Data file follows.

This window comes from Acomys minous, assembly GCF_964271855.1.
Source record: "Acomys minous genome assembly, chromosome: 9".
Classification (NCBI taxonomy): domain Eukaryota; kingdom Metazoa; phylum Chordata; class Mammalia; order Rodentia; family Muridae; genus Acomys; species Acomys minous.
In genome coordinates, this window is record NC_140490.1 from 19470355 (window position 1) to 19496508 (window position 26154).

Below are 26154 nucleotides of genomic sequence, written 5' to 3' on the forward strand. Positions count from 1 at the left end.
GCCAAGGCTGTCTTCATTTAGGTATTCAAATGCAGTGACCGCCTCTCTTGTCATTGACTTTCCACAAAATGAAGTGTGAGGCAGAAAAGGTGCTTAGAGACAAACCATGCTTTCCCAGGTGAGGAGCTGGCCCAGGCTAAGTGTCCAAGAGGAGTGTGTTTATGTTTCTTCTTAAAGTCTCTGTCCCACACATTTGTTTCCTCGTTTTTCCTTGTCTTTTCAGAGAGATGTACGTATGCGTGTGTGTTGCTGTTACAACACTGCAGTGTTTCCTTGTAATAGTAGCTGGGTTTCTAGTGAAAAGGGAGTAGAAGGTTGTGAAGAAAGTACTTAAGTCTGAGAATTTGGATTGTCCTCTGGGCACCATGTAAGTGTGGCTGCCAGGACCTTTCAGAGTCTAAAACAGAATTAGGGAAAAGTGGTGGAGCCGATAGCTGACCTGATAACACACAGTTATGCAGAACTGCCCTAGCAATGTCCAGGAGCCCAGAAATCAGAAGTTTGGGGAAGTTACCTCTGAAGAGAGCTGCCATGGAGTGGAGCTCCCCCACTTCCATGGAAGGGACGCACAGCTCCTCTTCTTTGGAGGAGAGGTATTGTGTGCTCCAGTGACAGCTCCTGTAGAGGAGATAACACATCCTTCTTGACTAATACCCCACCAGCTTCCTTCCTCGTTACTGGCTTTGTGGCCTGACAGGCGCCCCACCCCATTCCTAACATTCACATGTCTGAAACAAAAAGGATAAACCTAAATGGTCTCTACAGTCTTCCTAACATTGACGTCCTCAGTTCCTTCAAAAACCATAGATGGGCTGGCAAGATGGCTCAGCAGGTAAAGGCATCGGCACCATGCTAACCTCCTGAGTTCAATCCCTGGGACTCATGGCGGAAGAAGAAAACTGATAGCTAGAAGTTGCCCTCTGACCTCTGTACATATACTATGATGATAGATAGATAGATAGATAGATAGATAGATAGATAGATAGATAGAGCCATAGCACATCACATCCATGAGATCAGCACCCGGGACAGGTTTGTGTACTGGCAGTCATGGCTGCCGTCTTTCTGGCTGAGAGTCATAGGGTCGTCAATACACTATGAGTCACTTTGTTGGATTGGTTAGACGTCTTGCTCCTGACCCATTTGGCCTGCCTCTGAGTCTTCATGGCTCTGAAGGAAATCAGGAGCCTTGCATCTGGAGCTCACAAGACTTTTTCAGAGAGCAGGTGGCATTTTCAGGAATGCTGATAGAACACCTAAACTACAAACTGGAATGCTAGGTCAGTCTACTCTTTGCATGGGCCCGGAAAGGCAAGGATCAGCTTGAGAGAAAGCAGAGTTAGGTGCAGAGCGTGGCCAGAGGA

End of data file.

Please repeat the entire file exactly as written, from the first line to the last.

This window comes from Acomys minous, assembly GCF_964271855.1.
Source record: "Acomys minous genome assembly, chromosome: 9".
Classification (NCBI taxonomy): domain Eukaryota; kingdom Metazoa; phylum Chordata; class Mammalia; order Rodentia; family Muridae; genus Acomys; species Acomys minous.
In genome coordinates, this window is record NC_140490.1 from 19470355 (window position 1) to 19496508 (window position 26154).

Below are 26154 nucleotides of genomic sequence, written 5' to 3' on the forward strand. Positions count from 1 at the left end.
GCCAAGGCTGTCTTCATTTAGGTATTCAAATGCAGTGACCGCCTCTCTTGTCATTGACTTTCCACAAAATGAAGTGTGAGGCAGAAAAGGTGCTTAGAGACAAACCATGCTTTCCCAGGTGAGGAGCTGGCCCAGGCTAAGTGTCCAAGAGGAGTGTGTTTATGTTTCTTCTTAAAGTCTCTGTCCCACACATTTGTTTCCTCGTTTTTCCTTGTCTTTTCAGAGAGATGTACGTATGCGTGTGTGTTGCTGTTACAACACTGCAGTGTTTCCTTGTAATAGTAGCTGGGTTTCTAGTGAAAAGGGAGTAGAAGGTTGTGAAGAAAGTACTTAAGTCTGAGAATTTGGATTGTCCTCTGGGCACCATGTAAGTGTGGCTGCCAGGACCTTTCAGAGTCTAAAACAGAATTAGGGAAAAGTGGTGGAGCCGATAGCTGACCTGATAACACACAGTTATGCAGAACTGCCCTAGCAATGTCCAGGAGCCCAGAAATCAGAAGTTTGGGGAAGTTACCTCTGAAGAGAGCTGCCATGGAGTGGAGCTCCCCCACTTCCATGGAAGGGACGCACAGCTCCTCTTCTTTGGAGGAGAGGTATTGTGTGCTCCAGTGACAGCTCCTGTAGAGGAGATAACACATCCTTCTTGACTAATACCCCACCAGCTTCCTTCCTCGTTACTGGCTTTGTGGCCTGACAGGCGCCCCACCCCATTCCTAACATTCACATGTCTGAAACAAAAAGGATAAACCTAAATGGTCTCTACAGTCTTCCTAACATTGACGTCCTCAGTTCCTTCAAAAACCATAGATGGGCTGGCAAGATGGCTCAGCAGGTAAAGGCATCGGCACCATGCTAACCTCCTGAGTTCAATCCCTGGGACTCATGGCGGAAGAAGAAAACTGATAGCTAGAAGTTGCCCTCTGACCTCTGTACATATACTATGATGATAGATAGATAGATAGATAGATAGATAGATAGATAGATAGATAGAGCCATAGCACATCACATCCATGAGATCAGCACCCGGGACAGGTTTGTGTACTGGCAGTCATGGCTGCCGTCTTTCTGGCTGAGAGTCATAGGGTCGTCAATACACTATGAGTCACTTTGTTGGATTGGTTAGACGTCTTGCTCCTGACCCATTTGGCCTGCCTCTGAGTCTTCATGGCTCTGAAGGAAATCAGGAGCCTTGCATCTGGAGCTCACAAGACTTTTTCAGAGAGCAGGTGGCATTTTCAGGAATGCTGATAGAACACCTAAACTACAAACTGGAATGCTAGGTCAGTCTACTCTTTGCATGGGCCCGGAAAGGCAAGGATCAGCTTGAGAGAAAGCAGAGTTAGGTGCAGAGCGTGGCCAGAGGA